High flyers

FOUR months after King Juan Carlos inaugurated Malaga Aiport’s terminal 3, and in spite of  ash clouds and the recession, hundreds of thousands of passengers are using the airport every week. Over half a million passengers used Malaga Airport in July alone; an 11.8 per cent increase on the last year.

Second only to Palma de Mallorca, Malaga Airport was the second most used in Spain by low-cost airlines during the month of July. In the whole of Spain, low cost airlines accounted for four million passengers, 10 per cent more than in 2009.

While 2.85 million passengers, three per cent more than last year, chose traditional airlines.

For Salvador Pendon, President of the Malaga Provincial Government, the results suggest that tourists attracted to various different market sectors are visiting the Costa del Sol, “we are interested in diversifying the tourism market so as not to rely solely on a few sectors.”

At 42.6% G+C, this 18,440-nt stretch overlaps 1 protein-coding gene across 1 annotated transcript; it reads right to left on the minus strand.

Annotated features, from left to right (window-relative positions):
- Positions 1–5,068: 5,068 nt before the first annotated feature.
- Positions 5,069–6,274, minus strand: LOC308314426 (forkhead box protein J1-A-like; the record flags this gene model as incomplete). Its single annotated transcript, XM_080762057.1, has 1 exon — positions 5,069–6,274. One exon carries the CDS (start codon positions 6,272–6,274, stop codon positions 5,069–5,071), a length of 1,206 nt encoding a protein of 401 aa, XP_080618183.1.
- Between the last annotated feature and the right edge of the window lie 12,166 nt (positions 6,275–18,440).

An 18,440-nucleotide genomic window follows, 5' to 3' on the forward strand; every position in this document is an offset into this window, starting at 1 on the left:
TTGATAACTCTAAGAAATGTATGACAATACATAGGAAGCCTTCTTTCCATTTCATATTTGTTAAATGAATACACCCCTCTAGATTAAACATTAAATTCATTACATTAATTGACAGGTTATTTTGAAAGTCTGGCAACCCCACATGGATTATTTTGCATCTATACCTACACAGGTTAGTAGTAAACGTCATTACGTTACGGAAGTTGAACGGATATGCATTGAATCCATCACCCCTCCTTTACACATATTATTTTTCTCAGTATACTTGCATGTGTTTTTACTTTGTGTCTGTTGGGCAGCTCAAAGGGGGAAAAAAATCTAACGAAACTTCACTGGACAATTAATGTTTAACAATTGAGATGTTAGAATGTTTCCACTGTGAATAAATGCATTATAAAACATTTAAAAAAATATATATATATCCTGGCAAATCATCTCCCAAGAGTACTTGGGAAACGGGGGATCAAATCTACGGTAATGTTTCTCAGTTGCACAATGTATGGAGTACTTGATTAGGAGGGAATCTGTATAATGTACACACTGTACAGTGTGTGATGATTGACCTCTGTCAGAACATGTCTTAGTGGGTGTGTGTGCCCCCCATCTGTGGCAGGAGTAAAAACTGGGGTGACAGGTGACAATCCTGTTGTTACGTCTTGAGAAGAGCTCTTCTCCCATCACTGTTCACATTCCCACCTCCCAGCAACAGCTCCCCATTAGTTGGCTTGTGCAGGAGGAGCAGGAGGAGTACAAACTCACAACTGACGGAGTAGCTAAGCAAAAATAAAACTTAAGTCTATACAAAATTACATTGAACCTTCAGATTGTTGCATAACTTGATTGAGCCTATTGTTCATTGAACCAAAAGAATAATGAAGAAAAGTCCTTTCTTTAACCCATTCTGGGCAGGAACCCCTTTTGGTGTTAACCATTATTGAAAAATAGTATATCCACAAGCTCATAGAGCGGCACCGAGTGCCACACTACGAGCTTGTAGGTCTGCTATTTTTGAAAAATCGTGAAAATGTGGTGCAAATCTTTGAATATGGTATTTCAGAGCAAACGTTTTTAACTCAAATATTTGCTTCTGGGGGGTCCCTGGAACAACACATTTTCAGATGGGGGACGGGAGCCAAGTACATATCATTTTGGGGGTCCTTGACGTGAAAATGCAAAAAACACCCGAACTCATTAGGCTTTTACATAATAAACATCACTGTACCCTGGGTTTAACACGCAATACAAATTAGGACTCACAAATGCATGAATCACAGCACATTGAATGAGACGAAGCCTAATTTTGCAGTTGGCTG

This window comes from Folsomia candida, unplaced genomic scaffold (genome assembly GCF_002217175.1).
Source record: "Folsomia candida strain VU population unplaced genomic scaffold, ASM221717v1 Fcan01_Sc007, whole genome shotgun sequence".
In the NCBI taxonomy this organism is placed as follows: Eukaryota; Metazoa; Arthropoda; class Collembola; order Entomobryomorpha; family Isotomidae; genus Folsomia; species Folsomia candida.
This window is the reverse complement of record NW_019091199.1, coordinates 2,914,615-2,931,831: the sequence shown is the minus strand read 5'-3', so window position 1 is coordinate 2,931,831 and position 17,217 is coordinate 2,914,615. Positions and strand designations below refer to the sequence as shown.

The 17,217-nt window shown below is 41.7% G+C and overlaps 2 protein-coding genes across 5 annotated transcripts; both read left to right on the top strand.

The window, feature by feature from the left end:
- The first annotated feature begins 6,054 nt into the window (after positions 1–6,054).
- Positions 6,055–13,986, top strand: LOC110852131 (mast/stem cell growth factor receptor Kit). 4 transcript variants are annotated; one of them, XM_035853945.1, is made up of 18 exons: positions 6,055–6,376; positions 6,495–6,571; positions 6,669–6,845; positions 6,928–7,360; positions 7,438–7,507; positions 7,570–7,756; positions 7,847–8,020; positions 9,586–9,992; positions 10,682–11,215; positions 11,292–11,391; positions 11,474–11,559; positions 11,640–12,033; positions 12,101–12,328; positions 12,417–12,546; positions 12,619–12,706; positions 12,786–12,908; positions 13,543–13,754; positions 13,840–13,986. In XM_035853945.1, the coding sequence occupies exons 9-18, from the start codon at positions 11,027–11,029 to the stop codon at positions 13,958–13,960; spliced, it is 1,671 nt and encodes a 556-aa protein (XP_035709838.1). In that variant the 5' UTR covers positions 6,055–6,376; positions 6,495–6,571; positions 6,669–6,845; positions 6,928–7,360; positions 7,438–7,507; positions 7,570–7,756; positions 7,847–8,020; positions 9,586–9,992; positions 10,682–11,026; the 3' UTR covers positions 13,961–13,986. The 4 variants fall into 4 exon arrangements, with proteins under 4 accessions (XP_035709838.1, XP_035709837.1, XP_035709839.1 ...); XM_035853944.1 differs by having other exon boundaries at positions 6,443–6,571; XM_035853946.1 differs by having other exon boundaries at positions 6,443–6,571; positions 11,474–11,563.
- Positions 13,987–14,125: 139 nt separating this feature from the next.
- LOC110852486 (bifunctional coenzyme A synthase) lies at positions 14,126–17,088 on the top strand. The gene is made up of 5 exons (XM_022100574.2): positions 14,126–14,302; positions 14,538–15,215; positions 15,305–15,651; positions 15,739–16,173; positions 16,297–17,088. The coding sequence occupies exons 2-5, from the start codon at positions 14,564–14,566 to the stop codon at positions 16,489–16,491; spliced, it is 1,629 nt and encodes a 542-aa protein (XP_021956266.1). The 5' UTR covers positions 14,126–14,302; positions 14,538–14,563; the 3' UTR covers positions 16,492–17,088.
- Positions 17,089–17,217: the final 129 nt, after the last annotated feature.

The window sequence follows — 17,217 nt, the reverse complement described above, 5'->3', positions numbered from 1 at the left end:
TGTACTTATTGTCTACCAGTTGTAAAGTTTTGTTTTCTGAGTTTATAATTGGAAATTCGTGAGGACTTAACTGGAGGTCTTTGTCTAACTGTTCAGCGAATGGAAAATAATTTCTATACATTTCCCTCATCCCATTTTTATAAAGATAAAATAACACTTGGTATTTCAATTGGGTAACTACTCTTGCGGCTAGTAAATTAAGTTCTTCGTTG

This week the Junta de Andalucia announced an investment of more than €334m for Sustainable Tourism.

But this will not only benefit traditional coastal resorts with €184.4m being set aside for 31 projects aimed to improve the offer for tourists in inland and emerging coastal destinations.

The aim is to create or improve hotels, restore and embellish historical and monumental heritage, create complementary activities, improve accessibility and signposting, and train and advice personnel and small businesses.